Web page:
Forceful Annexation, Violation of Human Rights and Silent genocide: A Quest for Identity and Geographic Restoration of Wolkait-Tegede, Gondar, Amhara, Ethiopia
by Achamyeleh Tamiru
Ethiopian history has been studied and written by both foreign and local scholars for many centuries. Some of the writers were purely scholars while others were travelers documenting their trip experiences. These writers have extensively defined the boundaries of the many administrations, languages, cultures, traditions, faiths and other characteristics of Ethiopia. These factual documentations were especially true of Northern Ethiopia. It’s also essential to note that these historical documentations were done in several European languages as well as Amharic and Geez.
One of the many areas described by writers ever since the 14th century is the area surrounding the Tekeze River and the people of Ethiopia on both sides of the 4th largest river in Ethiopia. One of the notable regions and the interest of this article is the locality and the people of Wolkait-Tegede in historical Gondar, Ethiopia. Historical documents and maps dated from about 1434 to 1991 show that Wolkait-Tegede were pars of the Gondar province of Amhara. Despite the availability of a mountain of evidence to support this fact however, the Tigray People’s Liberation Front (TPLF) has annexed the Wolkait-Tegede region into historical Tigray region in 1991. In fact during its bush days, it was in 1979 when TPLF entered Wolkait-Tegede and declared the land as part of its newly coming “Greater Republic of Tigray”.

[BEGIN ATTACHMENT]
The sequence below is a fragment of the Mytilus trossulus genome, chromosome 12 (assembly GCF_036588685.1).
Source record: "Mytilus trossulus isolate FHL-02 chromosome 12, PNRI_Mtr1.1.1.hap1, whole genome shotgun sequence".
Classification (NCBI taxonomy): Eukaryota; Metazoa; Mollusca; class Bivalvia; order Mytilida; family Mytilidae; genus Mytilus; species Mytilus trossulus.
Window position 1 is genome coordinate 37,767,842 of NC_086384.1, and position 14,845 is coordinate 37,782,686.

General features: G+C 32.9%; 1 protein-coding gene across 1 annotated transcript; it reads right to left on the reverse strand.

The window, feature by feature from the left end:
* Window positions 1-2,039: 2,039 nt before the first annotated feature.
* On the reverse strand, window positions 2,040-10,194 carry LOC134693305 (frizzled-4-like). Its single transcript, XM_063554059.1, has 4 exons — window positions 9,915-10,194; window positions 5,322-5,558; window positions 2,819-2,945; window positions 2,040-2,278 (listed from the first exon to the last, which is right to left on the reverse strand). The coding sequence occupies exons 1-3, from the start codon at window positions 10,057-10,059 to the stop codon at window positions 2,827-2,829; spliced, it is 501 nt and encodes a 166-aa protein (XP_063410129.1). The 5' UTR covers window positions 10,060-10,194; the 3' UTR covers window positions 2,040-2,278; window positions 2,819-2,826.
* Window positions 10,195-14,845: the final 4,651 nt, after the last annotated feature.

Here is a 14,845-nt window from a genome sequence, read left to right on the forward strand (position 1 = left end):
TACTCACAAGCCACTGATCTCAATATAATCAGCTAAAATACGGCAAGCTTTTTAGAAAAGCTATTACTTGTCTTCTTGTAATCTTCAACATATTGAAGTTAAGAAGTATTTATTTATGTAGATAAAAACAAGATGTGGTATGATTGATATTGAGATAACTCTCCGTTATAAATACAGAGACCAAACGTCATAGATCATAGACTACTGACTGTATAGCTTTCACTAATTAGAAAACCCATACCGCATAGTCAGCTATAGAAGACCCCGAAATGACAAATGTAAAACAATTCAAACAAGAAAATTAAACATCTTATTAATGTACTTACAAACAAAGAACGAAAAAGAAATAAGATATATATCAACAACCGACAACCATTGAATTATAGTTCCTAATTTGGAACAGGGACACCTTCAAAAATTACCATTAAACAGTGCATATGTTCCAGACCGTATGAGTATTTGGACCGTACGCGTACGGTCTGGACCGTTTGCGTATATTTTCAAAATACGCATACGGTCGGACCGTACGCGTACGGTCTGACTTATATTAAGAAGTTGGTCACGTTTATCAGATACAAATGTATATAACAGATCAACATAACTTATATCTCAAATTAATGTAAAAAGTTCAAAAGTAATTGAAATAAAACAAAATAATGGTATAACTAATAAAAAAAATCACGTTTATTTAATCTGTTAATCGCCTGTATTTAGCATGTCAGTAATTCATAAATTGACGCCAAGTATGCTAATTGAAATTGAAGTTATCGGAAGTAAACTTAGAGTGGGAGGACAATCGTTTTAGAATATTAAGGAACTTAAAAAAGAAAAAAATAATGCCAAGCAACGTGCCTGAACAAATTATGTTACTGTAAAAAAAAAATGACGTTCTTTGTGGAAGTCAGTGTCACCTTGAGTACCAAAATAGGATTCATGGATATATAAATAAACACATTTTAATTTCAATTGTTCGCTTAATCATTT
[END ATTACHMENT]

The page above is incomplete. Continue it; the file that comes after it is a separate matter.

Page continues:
In other words, to bring it to today’s Ethiopian reality, a region in Amhara Federal State is transferred to Tigray Federal State by force. In the process of annexation, the identity, history and cultural make up of Wolkait-Tegede has been taken away, re-written and utterly decimated by TPLF and its state machine. This historical atrocity has been perpetuated against Wolkait-Tegede for nearly four decades as the grand scheme of TPLF to control the area dates back to its early days of the armed struggle. Read more…